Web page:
Martin Zellar | Theater Critic's Choice | Chicago Reader

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Martin Zellar


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File the Gear Daddies under bands that did not fare well in their brief time on a major label. After a promising indie debut, PolyGram--entranced with the band's sensitive, rough-hewn country but, it turned out, without a clue as to how to break them--scooped the Minnesota boys up. On the resulting Billy's Live Bait you could thrill to leader Martin Zellar's gruff-voiced recitations about small-town losers and the band's ability to blast out the rock hooks when they had to. But the record went nowhere and the band broke up. Now, nearly three years after the Gear Daddies' final concert, at Lounge Ax in 1992, Zellar's back with his first solo album. Born Under is an extremely quiet collection of songs, one that eschews the Gear Daddies' occasional big beat for an insular, almost acoustic feel. Turns out that Zellar's one of those darn singer-songwriters, and damned if he doesn't pull it off fairly swimmingly. This isn't a hugely modern-sounding album, and it's not easy, either: it takes a while to acclimate yourself to Zellar's chesty growl and longer still before his distinctive phrasing and sympathetic lyrics kick in. When they do, you start catching some nice moments; my current favorite is, "Well, I ain't no Freud / But there's got to be a reason that I'm your Mr. Right." His favorite subject is that small-town loser, male or female, just on the verge of an emotional reckoning, but Born Under is by no means monochromatic: there's also a lot of fatalism, despair, broken love, and loneliness. It's not the sort of recording that's going to perk up your next party, but it is exactly what a lot of people say there isn't much of these days: adult, smart, perceptive, and emotionally genuine rock music. The Honey Dogs and Peat Moss open. Wednesday, 9 PM, Lounge Ax, 2438 N. Lincoln; 525-6620.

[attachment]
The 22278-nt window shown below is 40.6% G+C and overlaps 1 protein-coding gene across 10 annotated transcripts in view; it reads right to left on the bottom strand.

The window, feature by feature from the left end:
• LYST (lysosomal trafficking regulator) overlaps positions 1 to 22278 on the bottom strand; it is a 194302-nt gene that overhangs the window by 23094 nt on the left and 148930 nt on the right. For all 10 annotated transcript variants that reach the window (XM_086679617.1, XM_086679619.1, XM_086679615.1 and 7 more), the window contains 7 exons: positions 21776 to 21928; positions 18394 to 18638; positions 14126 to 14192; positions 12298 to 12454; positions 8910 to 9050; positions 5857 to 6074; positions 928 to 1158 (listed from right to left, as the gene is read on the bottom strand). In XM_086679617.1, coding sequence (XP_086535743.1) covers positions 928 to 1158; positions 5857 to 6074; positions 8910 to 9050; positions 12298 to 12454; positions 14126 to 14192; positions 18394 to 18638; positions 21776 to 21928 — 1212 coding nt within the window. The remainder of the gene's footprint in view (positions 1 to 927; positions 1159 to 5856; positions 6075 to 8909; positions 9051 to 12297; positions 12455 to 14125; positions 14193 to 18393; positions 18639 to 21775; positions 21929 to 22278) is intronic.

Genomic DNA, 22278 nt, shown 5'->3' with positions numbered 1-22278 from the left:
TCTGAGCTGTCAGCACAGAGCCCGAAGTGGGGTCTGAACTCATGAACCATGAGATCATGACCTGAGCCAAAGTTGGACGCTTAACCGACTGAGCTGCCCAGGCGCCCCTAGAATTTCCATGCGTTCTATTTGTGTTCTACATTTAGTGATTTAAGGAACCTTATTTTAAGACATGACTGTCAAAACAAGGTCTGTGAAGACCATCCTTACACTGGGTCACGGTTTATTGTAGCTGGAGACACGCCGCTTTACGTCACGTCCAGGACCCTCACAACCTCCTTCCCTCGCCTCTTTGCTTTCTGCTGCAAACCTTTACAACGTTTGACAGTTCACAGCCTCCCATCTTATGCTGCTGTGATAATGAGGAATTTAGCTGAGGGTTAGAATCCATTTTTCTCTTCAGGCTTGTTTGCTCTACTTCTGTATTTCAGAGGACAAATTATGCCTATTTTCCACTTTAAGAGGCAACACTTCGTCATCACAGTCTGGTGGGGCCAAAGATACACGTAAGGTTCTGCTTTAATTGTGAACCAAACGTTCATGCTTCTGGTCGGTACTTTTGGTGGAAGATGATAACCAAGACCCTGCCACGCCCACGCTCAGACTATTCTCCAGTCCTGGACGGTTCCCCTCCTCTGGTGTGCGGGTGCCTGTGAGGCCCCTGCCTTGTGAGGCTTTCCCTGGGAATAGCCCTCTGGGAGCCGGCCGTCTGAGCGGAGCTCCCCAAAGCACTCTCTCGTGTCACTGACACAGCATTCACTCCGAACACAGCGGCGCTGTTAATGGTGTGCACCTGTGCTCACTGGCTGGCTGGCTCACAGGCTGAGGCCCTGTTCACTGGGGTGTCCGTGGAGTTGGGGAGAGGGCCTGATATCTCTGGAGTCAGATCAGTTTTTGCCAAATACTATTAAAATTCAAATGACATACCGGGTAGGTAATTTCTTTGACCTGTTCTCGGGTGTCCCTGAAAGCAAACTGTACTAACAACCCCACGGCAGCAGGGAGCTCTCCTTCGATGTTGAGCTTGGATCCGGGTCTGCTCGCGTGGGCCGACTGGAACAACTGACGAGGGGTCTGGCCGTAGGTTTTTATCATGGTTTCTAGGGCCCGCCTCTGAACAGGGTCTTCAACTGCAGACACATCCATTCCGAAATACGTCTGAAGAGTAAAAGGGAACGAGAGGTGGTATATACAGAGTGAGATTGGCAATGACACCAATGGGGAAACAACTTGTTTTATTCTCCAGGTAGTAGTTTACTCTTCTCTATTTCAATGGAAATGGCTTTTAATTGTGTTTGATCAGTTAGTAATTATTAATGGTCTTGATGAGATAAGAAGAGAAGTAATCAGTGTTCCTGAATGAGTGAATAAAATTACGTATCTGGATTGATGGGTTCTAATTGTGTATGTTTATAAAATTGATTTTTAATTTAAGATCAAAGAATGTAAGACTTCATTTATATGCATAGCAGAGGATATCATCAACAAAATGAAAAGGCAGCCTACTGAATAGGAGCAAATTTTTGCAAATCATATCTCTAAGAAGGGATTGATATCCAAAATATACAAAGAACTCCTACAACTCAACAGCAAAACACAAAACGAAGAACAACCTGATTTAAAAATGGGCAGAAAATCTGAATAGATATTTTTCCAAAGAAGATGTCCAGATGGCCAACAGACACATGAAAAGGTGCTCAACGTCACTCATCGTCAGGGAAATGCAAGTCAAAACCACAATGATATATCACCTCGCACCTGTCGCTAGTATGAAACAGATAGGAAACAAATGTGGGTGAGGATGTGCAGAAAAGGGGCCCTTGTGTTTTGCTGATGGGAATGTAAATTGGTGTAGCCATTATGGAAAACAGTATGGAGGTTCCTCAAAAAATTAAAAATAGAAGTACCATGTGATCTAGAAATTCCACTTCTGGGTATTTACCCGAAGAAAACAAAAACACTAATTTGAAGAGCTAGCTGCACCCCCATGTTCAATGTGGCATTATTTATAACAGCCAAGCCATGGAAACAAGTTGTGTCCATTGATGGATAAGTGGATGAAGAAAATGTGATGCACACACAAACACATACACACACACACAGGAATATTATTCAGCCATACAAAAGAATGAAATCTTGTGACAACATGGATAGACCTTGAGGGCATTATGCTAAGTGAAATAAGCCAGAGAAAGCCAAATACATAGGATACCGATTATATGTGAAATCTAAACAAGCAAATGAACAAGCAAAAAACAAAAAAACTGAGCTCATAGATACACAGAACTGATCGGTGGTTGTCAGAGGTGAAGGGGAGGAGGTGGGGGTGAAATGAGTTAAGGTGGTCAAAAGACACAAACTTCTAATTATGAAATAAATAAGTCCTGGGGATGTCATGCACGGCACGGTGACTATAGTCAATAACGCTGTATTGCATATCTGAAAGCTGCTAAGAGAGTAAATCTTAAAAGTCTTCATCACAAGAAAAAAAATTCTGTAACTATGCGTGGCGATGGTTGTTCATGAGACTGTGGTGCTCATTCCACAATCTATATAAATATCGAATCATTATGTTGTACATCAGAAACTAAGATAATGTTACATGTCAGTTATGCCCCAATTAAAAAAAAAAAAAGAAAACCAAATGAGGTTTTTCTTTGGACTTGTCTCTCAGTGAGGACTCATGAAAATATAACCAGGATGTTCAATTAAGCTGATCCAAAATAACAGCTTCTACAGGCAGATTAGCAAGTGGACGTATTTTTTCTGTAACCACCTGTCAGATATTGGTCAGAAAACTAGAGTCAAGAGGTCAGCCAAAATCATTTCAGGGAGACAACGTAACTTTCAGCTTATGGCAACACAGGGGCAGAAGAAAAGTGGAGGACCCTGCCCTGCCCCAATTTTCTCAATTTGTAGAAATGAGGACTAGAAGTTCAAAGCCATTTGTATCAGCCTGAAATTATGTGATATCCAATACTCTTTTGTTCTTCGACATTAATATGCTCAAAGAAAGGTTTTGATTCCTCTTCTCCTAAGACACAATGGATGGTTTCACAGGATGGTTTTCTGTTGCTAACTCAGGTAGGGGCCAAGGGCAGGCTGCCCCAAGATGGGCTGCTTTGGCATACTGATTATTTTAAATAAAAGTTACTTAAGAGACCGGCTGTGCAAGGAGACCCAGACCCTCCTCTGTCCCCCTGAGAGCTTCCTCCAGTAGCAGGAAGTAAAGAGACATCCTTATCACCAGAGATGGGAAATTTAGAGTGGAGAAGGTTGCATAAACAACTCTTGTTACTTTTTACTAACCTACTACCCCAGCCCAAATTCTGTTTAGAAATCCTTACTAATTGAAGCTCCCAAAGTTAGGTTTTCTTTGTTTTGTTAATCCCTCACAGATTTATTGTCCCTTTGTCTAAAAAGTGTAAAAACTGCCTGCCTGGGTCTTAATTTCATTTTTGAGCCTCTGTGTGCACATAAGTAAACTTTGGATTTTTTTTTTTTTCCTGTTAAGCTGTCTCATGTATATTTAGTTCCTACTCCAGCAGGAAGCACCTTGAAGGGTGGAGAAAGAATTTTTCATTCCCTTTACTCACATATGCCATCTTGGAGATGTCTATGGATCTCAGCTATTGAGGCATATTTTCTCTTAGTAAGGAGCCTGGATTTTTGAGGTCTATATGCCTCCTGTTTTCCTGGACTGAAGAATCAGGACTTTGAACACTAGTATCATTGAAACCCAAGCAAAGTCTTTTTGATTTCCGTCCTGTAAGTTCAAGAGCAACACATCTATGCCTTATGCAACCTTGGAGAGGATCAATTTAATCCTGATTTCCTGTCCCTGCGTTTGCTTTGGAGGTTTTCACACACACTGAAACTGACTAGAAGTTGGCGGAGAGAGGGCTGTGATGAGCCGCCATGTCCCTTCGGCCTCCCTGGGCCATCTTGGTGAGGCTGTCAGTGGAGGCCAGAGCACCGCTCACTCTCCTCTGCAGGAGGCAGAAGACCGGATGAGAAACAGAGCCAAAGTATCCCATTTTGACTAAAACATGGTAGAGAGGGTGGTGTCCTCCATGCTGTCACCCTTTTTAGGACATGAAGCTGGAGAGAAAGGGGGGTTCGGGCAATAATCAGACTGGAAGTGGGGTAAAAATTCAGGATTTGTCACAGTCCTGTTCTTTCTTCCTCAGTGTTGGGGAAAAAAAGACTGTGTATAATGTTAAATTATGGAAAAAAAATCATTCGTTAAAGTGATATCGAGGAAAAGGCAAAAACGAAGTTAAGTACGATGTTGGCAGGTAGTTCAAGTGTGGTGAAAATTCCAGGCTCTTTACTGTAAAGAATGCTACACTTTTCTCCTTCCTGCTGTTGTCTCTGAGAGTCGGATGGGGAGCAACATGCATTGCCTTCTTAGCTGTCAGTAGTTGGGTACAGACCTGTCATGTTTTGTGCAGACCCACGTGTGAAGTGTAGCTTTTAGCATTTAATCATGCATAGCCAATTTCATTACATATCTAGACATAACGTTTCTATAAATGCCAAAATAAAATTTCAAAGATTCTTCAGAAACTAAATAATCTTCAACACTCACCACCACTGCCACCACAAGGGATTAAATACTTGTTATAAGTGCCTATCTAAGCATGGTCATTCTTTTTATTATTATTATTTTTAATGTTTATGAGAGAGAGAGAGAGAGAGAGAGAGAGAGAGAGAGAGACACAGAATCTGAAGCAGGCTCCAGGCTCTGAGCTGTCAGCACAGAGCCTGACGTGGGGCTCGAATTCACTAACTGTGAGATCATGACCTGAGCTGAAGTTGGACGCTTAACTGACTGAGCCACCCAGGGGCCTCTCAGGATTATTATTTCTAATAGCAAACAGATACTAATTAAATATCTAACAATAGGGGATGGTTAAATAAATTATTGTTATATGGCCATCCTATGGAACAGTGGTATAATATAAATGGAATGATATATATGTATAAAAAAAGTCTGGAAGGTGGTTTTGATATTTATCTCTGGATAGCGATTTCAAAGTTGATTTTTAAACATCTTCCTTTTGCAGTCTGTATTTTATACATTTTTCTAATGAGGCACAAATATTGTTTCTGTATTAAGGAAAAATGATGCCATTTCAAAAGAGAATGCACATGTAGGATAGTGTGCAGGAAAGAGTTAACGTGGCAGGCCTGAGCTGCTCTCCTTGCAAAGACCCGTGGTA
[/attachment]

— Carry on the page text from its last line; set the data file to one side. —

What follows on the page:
Art accompanying story in printed newspaper (not available in this archive): Photo/Dan Corrigan.

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